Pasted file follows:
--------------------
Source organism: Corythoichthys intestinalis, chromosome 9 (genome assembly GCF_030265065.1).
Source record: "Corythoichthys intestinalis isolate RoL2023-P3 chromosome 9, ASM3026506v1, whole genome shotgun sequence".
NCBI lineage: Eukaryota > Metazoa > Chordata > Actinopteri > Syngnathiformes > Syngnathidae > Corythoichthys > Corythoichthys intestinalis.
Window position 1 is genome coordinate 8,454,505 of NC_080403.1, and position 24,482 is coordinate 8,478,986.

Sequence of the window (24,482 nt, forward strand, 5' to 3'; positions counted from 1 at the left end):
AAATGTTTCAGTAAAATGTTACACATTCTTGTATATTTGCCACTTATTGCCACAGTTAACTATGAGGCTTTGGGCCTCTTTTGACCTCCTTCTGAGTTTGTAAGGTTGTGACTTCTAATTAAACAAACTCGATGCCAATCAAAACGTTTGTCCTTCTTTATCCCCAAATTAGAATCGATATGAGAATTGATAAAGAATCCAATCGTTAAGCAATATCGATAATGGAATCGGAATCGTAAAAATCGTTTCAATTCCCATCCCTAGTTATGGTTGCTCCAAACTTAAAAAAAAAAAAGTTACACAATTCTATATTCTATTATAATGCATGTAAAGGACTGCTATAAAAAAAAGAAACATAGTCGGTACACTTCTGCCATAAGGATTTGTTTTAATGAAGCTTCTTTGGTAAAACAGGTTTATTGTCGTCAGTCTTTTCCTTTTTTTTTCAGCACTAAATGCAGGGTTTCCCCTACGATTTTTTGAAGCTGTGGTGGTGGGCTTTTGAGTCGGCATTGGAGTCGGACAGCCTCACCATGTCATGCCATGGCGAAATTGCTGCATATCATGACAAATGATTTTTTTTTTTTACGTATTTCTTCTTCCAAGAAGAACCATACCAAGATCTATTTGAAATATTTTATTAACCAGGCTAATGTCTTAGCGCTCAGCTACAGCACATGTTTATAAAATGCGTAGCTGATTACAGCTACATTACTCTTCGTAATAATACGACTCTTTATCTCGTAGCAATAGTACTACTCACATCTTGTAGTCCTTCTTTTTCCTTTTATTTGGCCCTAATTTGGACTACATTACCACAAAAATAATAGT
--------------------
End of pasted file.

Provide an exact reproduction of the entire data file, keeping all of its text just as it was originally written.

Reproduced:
Source organism: Corythoichthys intestinalis, chromosome 9 (genome assembly GCF_030265065.1).
Source record: "Corythoichthys intestinalis isolate RoL2023-P3 chromosome 9, ASM3026506v1, whole genome shotgun sequence".
NCBI lineage: Eukaryota > Metazoa > Chordata > Actinopteri > Syngnathiformes > Syngnathidae > Corythoichthys > Corythoichthys intestinalis.
Window position 1 is genome coordinate 8,454,505 of NC_080403.1, and position 24,482 is coordinate 8,478,986.

Sequence of the window (24,482 nt, forward strand, 5' to 3'; positions counted from 1 at the left end):
AAATGTTTCAGTAAAATGTTACACATTCTTGTATATTTGCCACTTATTGCCACAGTTAACTATGAGGCTTTGGGCCTCTTTTGACCTCCTTCTGAGTTTGTAAGGTTGTGACTTCTAATTAAACAAACTCGATGCCAATCAAAACGTTTGTCCTTCTTTATCCCCAAATTAGAATCGATATGAGAATTGATAAAGAATCCAATCGTTAAGCAATATCGATAATGGAATCGGAATCGTAAAAATCGTTTCAATTCCCATCCCTAGTTATGGTTGCTCCAAACTTAAAAAAAAAAAAGTTACACAATTCTATATTCTATTATAATGCATGTAAAGGACTGCTATAAAAAAAAGAAACATAGTCGGTACACTTCTGCCATAAGGATTTGTTTTAATGAAGCTTCTTTGGTAAAACAGGTTTATTGTCGTCAGTCTTTTCCTTTTTTTTTCAGCACTAAATGCAGGGTTTCCCCTACGATTTTTTGAAGCTGTGGTGGTGGGCTTTTGAGTCGGCATTGGAGTCGGACAGCCTCACCATGTCATGCCATGGCGAAATTGCTGCATATCATGACAAATGATTTTTTTTTTTTACGTATTTCTTCTTCCAAGAAGAACCATACCAAGATCTATTTGAAATATTTTATTAACCAGGCTAATGTCTTAGCGCTCAGCTACAGCACATGTTTATAAAATGCGTAGCTGATTACAGCTACATTACTCTTCGTAATAATACGACTCTTTATCTCGTAGCAATAGTACTACTCACATCTTGTAGTCCTTCTTTTTCCTTTTATTTGGCCCTAATTTGGACTACATTACCACAAAAATAATAGT